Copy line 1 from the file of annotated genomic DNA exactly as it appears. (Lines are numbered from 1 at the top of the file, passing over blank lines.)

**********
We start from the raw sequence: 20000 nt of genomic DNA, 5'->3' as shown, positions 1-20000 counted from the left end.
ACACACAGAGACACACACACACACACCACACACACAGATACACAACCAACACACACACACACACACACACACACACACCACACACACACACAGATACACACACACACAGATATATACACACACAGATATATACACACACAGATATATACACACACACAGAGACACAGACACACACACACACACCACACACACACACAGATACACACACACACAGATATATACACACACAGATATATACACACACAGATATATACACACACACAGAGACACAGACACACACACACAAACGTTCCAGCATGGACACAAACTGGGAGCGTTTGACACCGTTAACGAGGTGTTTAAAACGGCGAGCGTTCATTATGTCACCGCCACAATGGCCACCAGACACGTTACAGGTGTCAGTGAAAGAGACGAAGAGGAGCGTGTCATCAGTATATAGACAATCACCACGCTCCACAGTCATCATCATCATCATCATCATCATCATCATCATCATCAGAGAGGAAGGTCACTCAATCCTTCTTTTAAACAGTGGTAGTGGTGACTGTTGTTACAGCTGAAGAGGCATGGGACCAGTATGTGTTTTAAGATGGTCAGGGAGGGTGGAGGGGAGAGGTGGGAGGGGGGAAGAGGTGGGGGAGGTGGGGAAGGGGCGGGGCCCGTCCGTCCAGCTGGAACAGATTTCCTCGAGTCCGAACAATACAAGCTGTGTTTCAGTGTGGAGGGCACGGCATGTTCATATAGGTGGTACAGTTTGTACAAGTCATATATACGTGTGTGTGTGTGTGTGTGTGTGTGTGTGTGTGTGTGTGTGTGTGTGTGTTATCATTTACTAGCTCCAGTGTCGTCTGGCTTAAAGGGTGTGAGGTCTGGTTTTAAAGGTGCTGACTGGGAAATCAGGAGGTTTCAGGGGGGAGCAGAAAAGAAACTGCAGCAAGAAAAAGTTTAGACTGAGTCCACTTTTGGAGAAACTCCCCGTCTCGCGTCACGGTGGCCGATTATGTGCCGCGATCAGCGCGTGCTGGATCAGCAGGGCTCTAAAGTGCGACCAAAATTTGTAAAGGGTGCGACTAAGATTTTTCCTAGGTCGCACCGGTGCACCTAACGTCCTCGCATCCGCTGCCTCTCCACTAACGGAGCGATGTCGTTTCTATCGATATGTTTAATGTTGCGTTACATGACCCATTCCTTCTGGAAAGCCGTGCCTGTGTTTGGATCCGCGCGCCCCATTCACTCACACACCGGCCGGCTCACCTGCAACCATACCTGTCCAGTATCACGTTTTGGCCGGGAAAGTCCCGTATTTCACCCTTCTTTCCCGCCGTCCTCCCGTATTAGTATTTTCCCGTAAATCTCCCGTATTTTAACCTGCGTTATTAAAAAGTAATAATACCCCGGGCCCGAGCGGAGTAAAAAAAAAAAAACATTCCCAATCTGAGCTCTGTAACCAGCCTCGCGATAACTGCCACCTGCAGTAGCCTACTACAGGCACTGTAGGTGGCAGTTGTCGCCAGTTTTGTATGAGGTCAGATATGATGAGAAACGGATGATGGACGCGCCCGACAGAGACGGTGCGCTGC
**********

We start from the raw sequence: 20000 nt of genomic DNA, 5'->3' as shown, positions 1-20000 counted from the left end.